Author Topic: The "Cash Yes" MasterCard(tm): Great idea for those who need to rebuild?  (Read 3348 times)

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Or, is it more like a "pay day loan" in plastic than one might suspect?

Well...the Terms and Conditions seem to say a lot.  Perhaps more than the issuer of the "Cash Yes" MasterCard wants to be said and not what they would want said, either.  Let's take a look at this "gem":

First of all, the applicant MUST have a checking account with a Federally-insured bank:

To satisfy one condition of approval for the CashYes! Card, you must: (i) maintain an open and active checking account with an insured depository institution; and (ii) authorize us to receive your first Account payment by remotely created check (a paper draft we prepare and present to your depository institution for payment from your designated checking account). We may not approve your Account or extend credit if we are unable to verify this information using the bank routing and checking account number provided in your application. Additional conditions for approval also apply. See the payment authorization materials for more information about how to establish and cancel an Automatic Payment Plan. We will waive the $5.00 Payment Processing Fee for your first payment by remotely created check and for subsequent Account payments you make under an Automatic Payment Plan using preauthorized electronic fund transfers (ACH transactions).

This type of "insured" payment plan requirement is common with another type of sub-prime credit:  The "pay day loan"!

Of course, we cannot "forget" to include that binding arbitration clause, can we?

ARBITRATION NOTICE:  The Cardholder Agreement you receive will contain an arbitration provision that substantially limits your rights in the event of a dispute, including your right to litigate in court or have a jury trial, your discovery and appeal rights, and the right to participate in court or in arbitration as a representative or member of a class action. You may obtain arbitration rules and forms through either or both of the following arbitration administrators:  American Arbitration Association, 800-778-7879,; and National Arbitration Forum, 800-474-2371, Before you use or allow someone else to use an Account, please review the Cardholder Agreement and its arbitration provision carefully, particularly its explanation of the time period in which you may opt-out of arbitration.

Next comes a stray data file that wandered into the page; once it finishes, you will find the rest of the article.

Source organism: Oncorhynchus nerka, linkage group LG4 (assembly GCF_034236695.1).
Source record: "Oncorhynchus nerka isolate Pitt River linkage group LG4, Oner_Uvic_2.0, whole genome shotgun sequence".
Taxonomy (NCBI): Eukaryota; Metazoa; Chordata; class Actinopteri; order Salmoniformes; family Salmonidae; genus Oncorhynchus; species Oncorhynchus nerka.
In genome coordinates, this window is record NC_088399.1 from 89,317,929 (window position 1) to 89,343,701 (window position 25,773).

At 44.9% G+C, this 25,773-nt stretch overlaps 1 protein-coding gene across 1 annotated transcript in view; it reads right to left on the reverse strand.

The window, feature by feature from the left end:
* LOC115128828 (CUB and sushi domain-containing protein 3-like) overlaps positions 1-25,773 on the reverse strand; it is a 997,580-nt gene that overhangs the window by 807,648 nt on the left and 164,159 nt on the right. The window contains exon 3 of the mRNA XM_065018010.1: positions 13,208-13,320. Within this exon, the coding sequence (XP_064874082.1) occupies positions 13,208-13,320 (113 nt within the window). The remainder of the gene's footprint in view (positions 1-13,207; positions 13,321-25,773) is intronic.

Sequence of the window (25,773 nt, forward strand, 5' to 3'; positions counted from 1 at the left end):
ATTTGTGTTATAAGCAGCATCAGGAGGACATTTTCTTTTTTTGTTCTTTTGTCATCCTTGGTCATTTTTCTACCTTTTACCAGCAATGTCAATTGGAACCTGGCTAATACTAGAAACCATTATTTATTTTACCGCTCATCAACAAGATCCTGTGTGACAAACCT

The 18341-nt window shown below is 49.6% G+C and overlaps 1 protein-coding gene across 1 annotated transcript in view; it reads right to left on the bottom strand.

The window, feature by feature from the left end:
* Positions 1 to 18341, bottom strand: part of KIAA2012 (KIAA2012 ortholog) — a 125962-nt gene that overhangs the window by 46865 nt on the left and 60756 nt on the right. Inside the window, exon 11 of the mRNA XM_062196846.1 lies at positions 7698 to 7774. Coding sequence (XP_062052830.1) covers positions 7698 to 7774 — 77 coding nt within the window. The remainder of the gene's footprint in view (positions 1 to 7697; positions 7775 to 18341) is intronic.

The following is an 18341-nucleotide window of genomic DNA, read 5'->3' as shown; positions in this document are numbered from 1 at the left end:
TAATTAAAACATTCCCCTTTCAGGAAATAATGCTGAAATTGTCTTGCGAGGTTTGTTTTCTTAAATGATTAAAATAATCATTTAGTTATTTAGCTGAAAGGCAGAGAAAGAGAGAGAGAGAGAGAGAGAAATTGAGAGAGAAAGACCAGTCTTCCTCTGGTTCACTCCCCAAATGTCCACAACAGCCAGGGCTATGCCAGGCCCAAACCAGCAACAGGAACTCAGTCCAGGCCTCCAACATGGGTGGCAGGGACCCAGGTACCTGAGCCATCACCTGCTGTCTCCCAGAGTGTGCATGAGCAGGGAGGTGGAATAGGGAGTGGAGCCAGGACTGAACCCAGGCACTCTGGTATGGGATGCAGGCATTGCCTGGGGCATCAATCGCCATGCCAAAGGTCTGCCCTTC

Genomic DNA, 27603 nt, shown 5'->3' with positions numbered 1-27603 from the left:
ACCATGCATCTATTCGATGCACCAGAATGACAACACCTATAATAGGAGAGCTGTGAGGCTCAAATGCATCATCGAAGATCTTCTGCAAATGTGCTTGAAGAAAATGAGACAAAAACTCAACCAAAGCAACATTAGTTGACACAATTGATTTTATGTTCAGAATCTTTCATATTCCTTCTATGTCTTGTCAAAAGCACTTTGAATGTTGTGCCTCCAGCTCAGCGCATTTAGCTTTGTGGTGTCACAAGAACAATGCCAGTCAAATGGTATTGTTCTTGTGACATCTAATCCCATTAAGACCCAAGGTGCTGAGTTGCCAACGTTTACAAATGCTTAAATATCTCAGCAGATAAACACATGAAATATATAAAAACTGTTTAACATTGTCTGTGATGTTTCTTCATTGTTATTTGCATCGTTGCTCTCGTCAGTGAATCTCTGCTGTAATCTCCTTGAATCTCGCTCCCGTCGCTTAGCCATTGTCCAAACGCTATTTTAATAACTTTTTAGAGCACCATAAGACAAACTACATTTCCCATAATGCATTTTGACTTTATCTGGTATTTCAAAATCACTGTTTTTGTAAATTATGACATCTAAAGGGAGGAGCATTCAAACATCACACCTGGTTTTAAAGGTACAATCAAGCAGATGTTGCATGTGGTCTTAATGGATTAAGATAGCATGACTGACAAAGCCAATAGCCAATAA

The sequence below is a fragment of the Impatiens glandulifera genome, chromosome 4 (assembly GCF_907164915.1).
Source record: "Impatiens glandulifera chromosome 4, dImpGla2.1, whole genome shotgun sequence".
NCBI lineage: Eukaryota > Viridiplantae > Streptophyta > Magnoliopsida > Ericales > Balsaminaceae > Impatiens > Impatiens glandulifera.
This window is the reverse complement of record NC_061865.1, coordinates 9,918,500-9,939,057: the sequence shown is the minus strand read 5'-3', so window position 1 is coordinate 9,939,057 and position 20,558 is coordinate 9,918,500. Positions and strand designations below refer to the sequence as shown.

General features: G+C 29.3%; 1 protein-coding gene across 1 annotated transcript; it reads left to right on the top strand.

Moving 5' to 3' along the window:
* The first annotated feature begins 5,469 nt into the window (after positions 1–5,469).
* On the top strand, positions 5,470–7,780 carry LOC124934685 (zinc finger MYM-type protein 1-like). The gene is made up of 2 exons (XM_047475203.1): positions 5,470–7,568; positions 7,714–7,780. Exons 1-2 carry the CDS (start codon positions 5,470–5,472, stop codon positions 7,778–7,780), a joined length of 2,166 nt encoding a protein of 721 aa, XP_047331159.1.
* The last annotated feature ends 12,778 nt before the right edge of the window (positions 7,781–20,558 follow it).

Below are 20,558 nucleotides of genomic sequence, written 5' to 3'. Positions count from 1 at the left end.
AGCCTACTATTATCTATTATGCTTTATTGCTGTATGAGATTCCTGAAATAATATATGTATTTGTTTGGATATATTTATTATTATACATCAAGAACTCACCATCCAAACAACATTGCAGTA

I would seriously doubt that this "Opt-Out" provision can be declined and the aspiring card holder actually be allowed to keep their account open.

Now, is the cost of the service worth the hassles? 

Maybe...let's start with the APR, which is not great at 19.9% (which goes UP to 22.75% APR for purchases;Cash Advance APR is  26.25% and the penalty APR for Purchases and Cash Advances is 29.95%) , but there has been worse in the sub-prime market.  Should it be that high, since they do require an automatic payment setup?  I should think not.

Now, did you really expect that there would be no such thing as a "fee"?  ;D  Here they are!

Advance fees (charged to the account even before one can even charge a stick of gum): 

One-Time Account Set Up Fee:  $125.00
One-Time Program Participation Fee:  $76.00
Annual Fee:  $96.00 per year
Monthly Participation Fee:  $96.00 per year, billed monthly at $8.00 per month

So about half of your initial $675 credit line is eaten up by fees!  Better than First Premier (tm), but...since they are virtually guaranteeing themselves payment by taking out at least the minimum payment automatically every billing cycle, why the excessive "up front" stuff?  Well, they have an explanation for that, too:

Why are there fees to open the Cash Yes card account?

The Cash Yes credit card is designed for those individuals with a less than perfect credit history, those who had a previous bankruptcy or those who are seeking to build their credit. The fees help protect against potential losses that could result from cardholder defaults. If you have a good credit history, this card may not be for you.

"If you have a good credit history, this card may not be for you." That's an understatement!  I find this amazing, simply amazing:  Right up front they tell us that the fees are "front-loading" the card as protection from loss from cardholder defaults!  As if getting their "up-front" fees paid via. ACH and their "encouragement" to the cardholder to set up an auto draft to pay the bill each month were not "guarantee" enough...  ;P